And once more, for good measure, because we still can't get over Nick Swisher bunting in the bottom of the 9th with no outs and the tying run on second

As always, TSJC of RAB commenting fame hits the nail on the head:

“Forget the fact that Swish doesn’t bunt with great alacrity for a second. Frank Francisco threw 23 pitches last night. 10 of them were balls.

Think about that for a second. Nick Swisher collects walks like they’re going out of style. Frank Frank is rattled, because he’s just turned a 10-5 lead into a 10-9 lead with two men on and none out. The first two pitches he threw that Swish squared to bunt on were both out of the zone.

What were the odds that Swish works a bases-loading walk there, like 85%?

Exceedingly likely alternate universe game scenario #1:
1) Swish walks the bases loaded.
2) An ice-cold Melky still lines into a DP at second, but the tying run scores.
3) A red hot Derek Jeter rips a game-winning single.

Exceedingly likely alternate universe game scenario #2:
1) Swish walks the bases loaded.
2) An ice-cold Melky swings for the fences and hits a flyout, scoring the tying run on an unintentional sac fly.… Click here to read the rest

Game 125: Rangers 10, Yankees 9

Bronx Cheers:
Joba: After starting the second half solidly, Joba has not looked good as of late. Last night, he struggled with closing out innings and only last four on the night. He gave up nine hits, seven earned runs and three walks.

Gaudin: Chad Gaudin did little to help the Yankees stay in the game when he relieved Joba in the fifth. He went 3.2 innings and gave up seven hits (four for extra bases) for three earned runs.

Swisher: Nick Swisher essentially ended the Yankees rally in the ninth with an ugly popped up bunt. He went 0-5 at the plate on the night.

Curtain Calls:
Posada: Posada went 2-4 at the plate, with three RBIs, a run and a homerun. I’m not going to lie, when he was able to get that RBI infield single in the ninth I thought for sure the Yankees were going to win.

Matsui: The DH also went 2-4 with two runs and three RBIs.… Click here to read the rest


Last night, Joba Chamberlain was awful. Although he was given a 4-run lead in the first inning, he coughed it up by allowing 7 ER over 4 IP. In fact, I would argue that he delivered one of the more frustrating performances we’ve seen from Yankee pitchers this season (maybe it’s because I was at the game and watching it in person made it seem even worse). However, somehow, the Yankees managed to mount a comeback in the ninth inning. They scored 4 runs, trimming the Rangers’ lead by one (10-9), and had runners at first and second with no outs. Things were looking very good for the Yankees and, amazingly, they had a shot at winning despite Joba’s dreadful performance.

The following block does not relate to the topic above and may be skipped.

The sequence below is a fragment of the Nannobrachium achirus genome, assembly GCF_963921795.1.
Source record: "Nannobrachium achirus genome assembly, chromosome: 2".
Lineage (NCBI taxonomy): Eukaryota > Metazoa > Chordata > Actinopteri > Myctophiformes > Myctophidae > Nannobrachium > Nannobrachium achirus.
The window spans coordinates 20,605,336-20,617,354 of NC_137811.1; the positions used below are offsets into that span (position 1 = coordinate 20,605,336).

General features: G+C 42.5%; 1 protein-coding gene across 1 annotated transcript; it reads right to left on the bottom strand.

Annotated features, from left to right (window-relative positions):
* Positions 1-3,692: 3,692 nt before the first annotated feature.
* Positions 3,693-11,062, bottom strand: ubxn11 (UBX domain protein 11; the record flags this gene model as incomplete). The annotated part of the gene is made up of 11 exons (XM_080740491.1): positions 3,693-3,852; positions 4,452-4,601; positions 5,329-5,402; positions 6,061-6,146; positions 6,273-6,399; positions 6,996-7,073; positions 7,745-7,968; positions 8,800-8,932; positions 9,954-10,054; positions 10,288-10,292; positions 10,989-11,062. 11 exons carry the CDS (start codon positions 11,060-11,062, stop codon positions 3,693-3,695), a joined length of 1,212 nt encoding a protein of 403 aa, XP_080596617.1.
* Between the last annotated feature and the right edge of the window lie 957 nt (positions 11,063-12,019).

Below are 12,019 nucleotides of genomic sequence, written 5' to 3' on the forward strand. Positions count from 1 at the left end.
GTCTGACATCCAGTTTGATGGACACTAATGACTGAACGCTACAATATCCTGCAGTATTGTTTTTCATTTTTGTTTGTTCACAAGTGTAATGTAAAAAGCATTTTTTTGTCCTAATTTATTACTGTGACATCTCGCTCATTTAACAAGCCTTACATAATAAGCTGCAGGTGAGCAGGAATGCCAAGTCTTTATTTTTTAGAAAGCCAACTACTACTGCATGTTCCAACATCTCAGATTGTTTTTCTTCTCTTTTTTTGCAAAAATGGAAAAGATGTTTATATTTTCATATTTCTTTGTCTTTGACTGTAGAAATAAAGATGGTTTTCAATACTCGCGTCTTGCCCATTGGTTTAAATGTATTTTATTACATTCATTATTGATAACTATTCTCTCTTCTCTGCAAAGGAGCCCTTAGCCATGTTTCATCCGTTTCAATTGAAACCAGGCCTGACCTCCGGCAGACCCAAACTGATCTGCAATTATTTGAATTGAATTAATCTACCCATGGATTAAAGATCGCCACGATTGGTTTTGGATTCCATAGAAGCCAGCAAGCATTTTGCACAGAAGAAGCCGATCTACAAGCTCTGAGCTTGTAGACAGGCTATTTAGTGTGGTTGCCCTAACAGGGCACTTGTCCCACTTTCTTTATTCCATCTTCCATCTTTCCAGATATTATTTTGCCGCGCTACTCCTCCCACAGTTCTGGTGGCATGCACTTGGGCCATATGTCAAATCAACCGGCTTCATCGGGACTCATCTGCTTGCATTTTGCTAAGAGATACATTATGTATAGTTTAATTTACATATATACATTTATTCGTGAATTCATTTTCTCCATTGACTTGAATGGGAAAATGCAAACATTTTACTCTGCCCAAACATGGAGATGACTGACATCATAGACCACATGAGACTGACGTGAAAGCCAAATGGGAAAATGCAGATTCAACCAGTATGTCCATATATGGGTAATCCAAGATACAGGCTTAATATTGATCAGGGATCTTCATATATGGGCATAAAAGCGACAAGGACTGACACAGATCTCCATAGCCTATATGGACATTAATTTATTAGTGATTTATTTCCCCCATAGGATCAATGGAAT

That is, until Joe Girardi overmanaged and cost the team the game. Instead of allowing Nick Swisher to extend the inning via a hit or a walk, he instructed Swisher to bunt. Why he did this, I have no idea, as Swisher popped out and failed to move both runners into scoring position.… Click here to read the rest

Cashman’s triumph

Here’s a post that was inevitable.

From Joel Sherman (NY Post):

Who knows how matters might have played out if the Yankees had actually made their trade for Santana after the 2007 season. But more and more, GM Brian Cashman’s restraint then is being paid off now. Cashman philosophically could not advocate giving up significant prospects and handing Santana a state-of-the-art pitching contract. And the Yankees did have long-term concerns about how Santana would hold up physically.

They have similar worries with CC Sabathia. But with Sabathia, the Yanks gave up just a lot of money; and their plan at the moment they rejected overtures to obtain Santana was to wait a year and be the big bidder on Sabathia. A trade for Santana would have cost the Yanks Phil Hughes, Melky Cabrera, Ian Kennedy and Jeff Marquez. Hughes has been a revelation as the Yanks’ eighth-inning man, Cabrera has delivered competence in center field and the Yanks used Marquez to acquire Nick Swisher.